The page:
The Medal of Honor is the highest award for valor in action against an enemy force which can be bestowed upon an individual serving in the Armed Services of the United States. It is earned, not won, by performing a deed of personal bravery or self-sacrifice, above and beyond the call of duty, while a member of the Armed Services of the United States in actual combat with an enemy of the Nation.
While researching the Medals of Honor accredited to Idaho we discovered that 8 Medals were EARNED in Idaho, 18 Medal of Honor Recipients are buried in Idaho (this includes one ‘In Memory Of’ Cenotaph), 3 Medal of Honor Recipients are currently living in Idaho, and 4 Medal of Honor Recipients were born in Idaho but either moved to or enlisted in another state.
There has also come to light, information on other Medal of Honor Recipients with significant Idaho attachments other than those mentioned above. These are listed as Honorable Mentions. This makes a total of 48 Recipients with strong Idaho attachments. Go to the Medal of Honor page to see each recipient and their connection to Idaho.
The 1877 flight of the Nez Perce from their homelands while pursued by U.S. Army Generals Howard, Sturgis, and Miles, is one of the most fascinating and sorrowful events in Western U.S. history. Chief Joseph, Chief Looking Glass, Chief White Bird, Chief Ollokot, Chief Lean Elk, and others led nearly 750 Nez Perce men, women, and children and twice that many horses over 1,170 miles through the mountains, on a trip that lasted from June to October of 1877.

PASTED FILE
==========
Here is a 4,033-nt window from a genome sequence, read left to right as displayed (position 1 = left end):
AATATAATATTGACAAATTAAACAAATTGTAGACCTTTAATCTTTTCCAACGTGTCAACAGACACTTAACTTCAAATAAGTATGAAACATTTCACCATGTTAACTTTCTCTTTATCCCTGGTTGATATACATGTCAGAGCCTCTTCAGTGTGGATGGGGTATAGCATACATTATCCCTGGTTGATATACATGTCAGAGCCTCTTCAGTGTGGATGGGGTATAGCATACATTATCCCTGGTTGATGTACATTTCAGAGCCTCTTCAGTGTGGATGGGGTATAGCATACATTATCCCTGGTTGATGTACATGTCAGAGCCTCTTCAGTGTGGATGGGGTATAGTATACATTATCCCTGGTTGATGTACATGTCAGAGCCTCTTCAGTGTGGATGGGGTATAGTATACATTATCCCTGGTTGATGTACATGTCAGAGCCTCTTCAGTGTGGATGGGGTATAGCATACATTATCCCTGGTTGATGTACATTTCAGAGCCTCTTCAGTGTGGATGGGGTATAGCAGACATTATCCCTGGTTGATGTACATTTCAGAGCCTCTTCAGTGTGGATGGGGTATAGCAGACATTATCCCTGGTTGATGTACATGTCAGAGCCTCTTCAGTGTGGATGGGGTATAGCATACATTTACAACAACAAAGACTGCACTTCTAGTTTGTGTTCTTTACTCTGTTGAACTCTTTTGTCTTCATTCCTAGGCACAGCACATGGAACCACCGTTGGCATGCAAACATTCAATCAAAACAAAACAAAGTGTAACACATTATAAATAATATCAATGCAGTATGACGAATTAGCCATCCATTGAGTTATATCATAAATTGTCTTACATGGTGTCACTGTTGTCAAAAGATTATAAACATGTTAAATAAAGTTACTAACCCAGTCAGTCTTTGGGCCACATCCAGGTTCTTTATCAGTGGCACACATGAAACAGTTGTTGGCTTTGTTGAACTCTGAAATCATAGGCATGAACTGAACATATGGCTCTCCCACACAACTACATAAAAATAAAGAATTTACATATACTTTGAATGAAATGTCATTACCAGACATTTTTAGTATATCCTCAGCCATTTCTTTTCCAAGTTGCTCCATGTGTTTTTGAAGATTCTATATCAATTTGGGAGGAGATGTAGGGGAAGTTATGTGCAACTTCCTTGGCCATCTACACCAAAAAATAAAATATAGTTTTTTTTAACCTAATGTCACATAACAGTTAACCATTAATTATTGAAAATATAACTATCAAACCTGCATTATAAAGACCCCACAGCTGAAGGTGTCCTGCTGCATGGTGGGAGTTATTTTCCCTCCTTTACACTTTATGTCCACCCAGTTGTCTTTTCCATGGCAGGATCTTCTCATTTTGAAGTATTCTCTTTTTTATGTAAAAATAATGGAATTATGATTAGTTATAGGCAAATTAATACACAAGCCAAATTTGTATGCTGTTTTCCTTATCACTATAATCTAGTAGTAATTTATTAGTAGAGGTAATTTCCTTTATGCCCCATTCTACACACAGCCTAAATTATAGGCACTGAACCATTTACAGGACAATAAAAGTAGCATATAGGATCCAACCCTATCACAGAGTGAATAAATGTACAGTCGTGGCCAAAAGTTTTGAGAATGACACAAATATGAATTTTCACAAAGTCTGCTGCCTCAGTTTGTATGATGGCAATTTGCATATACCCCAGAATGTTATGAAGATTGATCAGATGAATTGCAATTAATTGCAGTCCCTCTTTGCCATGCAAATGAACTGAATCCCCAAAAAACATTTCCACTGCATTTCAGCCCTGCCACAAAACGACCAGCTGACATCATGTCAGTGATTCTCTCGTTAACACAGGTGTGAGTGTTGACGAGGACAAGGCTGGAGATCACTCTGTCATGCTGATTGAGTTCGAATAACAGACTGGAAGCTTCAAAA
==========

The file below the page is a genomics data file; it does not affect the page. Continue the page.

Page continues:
“We the surviving Nez Perces, want to leave our hearts, memories, hallowed presence as a never-ending revelation to the story of the event of 1877. This trail will live in our hearts. We want to thank all who visit this sacred trail, that will share our innermost feelings. Because their journey makes this an important time for the present, past, and future.”
– Frank B. Andrews, Nez Perce descendant
The 1st Idaho Volunteer Infantry served in the Philippines during the Spanish American War and the Philippine American War.
The 1st Idaho Volunteer Infantry was mustered into service at Boise, Idaho between May 7 and 18, 1898. At the time of mustering in, the unit consisted of thirty-two offices and 644 enlisted men, making it one of the smallest volunteer regiments formed during the war. Go to the Spanish American War page to find out more about its history.
Nestled at the foot of the Coeur d’Alene Mountains in the Bitterroot Mountain Range and named for Admiral David Glassgow Farragut, a Civil War Naval Hero, Farragut, Idaho welcomed its first Naval recruits on 17 September 1942.
From then until 10 March 1945 when the last class graduated, Farragut was the second-largest U. S. naval training station in the world. It was also one of if not the largest employer in Idaho.
During the 30 months it was operational, Farragut trained 293,381 recruits and over 25,000 service school attendees. See more information about Farragut, go to the Idaho Legacy: Farragut, Idaho page.